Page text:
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Walter Shurminsky O.D.

Home » News and Events » The Aging Eye: Age Related Macular Degeneration (AMD)

The Aging Eye: Age Related Macular Degeneration (AMD)

This month has been dedicated by Prevent Blindness America to creating awareness about age related macular degeneration (AMD) and low vision.

How many of us are aware that age related macular degeneration (AMD) is one of the leading reasons for vision loss in those aged 65 and over? AMD is a condition that affects the macula in the eye which is the part of the eye that is responsible for sharp vision in the center of your field of view.

Symptoms of AMD

Early warning signs of age related macular degeneration are usually distorted eyesight and spots in the center of vision. Because the symptoms typically come on at a slow pace without any pain, the effects are sometimes not observed until more severe vision loss is apparent. For this reason every individual 65 and over should make sure to schedule a routine eye examination on a regular basis.

Risk Factors for AMD                          

There are a few risk factors of developing AMD including Caucasian race, being over the age of 65, being a cigarette smoker, obesity, high blood pressure and genetics. Anyone that possesses these risk factors should be certain to schedule an eye exam on a yearly basis. Learning about proper nutrition with your optometrist is also a good way to protect yourself.

Dry Macular Degeneration and Wet Macular Degeneration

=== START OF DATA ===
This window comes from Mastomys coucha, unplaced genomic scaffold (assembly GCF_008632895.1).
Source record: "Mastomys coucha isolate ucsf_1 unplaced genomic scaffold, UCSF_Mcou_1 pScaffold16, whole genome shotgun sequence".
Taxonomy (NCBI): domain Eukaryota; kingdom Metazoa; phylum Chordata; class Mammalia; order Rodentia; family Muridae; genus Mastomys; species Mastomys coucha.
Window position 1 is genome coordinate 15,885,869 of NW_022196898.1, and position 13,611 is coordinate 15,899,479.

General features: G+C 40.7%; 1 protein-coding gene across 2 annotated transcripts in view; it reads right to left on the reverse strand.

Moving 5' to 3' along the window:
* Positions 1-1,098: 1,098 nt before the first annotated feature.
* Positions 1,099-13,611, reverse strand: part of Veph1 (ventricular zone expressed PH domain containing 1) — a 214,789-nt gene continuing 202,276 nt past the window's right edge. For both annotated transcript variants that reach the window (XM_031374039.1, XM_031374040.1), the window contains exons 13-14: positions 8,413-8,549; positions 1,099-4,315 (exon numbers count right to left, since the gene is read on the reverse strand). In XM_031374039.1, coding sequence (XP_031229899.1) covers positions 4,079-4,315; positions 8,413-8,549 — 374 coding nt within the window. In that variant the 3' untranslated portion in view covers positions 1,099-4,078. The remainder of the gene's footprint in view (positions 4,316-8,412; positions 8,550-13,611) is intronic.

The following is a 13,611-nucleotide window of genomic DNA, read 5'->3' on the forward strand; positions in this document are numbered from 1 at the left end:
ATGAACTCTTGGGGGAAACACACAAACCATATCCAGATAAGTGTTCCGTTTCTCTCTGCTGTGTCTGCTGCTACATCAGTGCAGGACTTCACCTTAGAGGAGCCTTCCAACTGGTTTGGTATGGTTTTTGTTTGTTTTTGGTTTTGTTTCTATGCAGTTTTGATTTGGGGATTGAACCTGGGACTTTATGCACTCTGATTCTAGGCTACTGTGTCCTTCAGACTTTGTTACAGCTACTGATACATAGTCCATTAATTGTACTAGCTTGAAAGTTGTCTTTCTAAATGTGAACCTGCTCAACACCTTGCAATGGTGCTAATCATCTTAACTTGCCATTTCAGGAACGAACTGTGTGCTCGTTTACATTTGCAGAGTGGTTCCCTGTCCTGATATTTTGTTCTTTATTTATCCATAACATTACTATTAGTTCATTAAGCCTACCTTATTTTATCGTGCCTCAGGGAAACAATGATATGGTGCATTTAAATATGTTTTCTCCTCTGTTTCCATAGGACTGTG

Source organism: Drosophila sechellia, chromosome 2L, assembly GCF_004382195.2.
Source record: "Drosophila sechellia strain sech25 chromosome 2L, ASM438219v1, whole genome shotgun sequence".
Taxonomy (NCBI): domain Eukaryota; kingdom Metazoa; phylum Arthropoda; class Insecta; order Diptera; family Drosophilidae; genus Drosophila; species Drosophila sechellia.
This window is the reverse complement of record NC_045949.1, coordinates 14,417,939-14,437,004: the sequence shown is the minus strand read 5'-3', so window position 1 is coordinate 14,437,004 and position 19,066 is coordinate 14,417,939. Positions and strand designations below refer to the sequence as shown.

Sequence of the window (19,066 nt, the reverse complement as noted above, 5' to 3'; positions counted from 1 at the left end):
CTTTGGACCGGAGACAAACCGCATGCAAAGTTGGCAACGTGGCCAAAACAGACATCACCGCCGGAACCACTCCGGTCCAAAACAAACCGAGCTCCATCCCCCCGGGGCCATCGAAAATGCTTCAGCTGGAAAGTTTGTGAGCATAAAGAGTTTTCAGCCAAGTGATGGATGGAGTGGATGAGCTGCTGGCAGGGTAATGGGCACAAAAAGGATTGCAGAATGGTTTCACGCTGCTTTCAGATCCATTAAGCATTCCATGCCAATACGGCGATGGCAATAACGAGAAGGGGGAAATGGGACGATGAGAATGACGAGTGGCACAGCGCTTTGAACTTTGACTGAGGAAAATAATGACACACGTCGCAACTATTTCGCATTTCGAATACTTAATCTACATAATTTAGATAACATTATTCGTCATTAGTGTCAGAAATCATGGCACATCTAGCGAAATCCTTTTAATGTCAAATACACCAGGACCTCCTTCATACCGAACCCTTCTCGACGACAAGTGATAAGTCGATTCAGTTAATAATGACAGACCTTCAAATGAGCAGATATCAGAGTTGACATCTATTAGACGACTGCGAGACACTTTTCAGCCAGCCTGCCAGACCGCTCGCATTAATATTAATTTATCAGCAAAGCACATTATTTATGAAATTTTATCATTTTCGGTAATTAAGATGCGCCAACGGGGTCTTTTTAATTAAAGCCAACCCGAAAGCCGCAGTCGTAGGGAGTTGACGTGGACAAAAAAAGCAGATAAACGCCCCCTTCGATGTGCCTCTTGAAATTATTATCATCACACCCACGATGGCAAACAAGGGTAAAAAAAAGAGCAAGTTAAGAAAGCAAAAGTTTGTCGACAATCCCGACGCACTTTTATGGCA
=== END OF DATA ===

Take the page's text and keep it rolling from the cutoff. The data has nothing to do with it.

In general, macular degeneration is typically diagnosed as either wet or dry. The dry version is more common and may be a result of aging and macular tissue thinning or pigment deposits in the macula. The wet form, also known as neovascular age related macular degeneration, is caused when new blood vessels grow under the retina which leak blood, killing the cells and resulting in blind spots. Often wet macular degeneration leads to more severe vision loss.

AMD Treatment

While there are treatments that can delay the progression of AMD, there is currently no cure for the disease. Depending on the type of AMD the course of treatment may involve vitamin supplements, laser surgery or medical injections. For any treatment to succeed, early detection and treatment is critical. Your optometrist will also be able to suggest devices to help you adapt to any loss of sight that you have already sustained. Such loss of sight that cannot be corrected by glasses, contacts or surgery is called low vision. There are a growing number of low vision aids available today to make everyday activities easier.

Learn about the risks and signs of AMD before it's too late. Don't delay in scheduling an annual eye exam, particularly if you are 65 or older.